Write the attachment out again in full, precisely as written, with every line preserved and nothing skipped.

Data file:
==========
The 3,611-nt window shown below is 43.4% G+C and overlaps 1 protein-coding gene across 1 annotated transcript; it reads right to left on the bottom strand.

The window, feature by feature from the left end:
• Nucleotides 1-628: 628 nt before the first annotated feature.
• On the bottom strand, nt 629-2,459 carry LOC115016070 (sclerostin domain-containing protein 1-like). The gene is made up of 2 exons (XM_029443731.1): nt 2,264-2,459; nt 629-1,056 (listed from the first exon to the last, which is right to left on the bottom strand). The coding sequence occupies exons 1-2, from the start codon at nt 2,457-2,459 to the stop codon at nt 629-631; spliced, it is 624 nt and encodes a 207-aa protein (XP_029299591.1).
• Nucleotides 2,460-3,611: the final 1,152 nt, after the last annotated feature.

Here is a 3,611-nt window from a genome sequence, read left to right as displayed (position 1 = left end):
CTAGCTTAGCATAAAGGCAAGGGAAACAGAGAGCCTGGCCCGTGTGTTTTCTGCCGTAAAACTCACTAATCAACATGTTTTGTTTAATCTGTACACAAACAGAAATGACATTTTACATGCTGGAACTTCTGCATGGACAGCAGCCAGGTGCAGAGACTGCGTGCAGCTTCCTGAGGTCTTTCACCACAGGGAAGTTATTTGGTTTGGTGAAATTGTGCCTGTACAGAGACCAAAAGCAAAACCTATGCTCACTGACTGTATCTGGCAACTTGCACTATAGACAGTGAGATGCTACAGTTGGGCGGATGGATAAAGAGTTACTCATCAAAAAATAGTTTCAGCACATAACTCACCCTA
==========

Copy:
The 3,611-nt window shown below is 43.4% G+C and overlaps 1 protein-coding gene across 1 annotated transcript; it reads right to left on the bottom strand.

The window, feature by feature from the left end:
• Nucleotides 1-628: 628 nt before the first annotated feature.
• On the bottom strand, nt 629-2,459 carry LOC115016070 (sclerostin domain-containing protein 1-like). The gene is made up of 2 exons (XM_029443731.1): nt 2,264-2,459; nt 629-1,056 (listed from the first exon to the last, which is right to left on the bottom strand). The coding sequence occupies exons 1-2, from the start codon at nt 2,457-2,459 to the stop codon at nt 629-631; spliced, it is 624 nt and encodes a 207-aa protein (XP_029299591.1).
• Nucleotides 2,460-3,611: the final 1,152 nt, after the last annotated feature.

Here is a 3,611-nt window from a genome sequence, read left to right as displayed (position 1 = left end):
CTAGCTTAGCATAAAGGCAAGGGAAACAGAGAGCCTGGCCCGTGTGTTTTCTGCCGTAAAACTCACTAATCAACATGTTTTGTTTAATCTGTACACAAACAGAAATGACATTTTACATGCTGGAACTTCTGCATGGACAGCAGCCAGGTGCAGAGACTGCGTGCAGCTTCCTGAGGTCTTTCACCACAGGGAAGTTATTTGGTTTGGTGAAATTGTGCCTGTACAGAGACCAAAAGCAAAACCTATGCTCACTGACTGTATCTGGCAACTTGCACTATAGACAGTGAGATGCTACAGTTGGGCGGATGGATAAAGAGTTACTCATCAAAAAATAGTTTCAGCACATAACTCACCCTA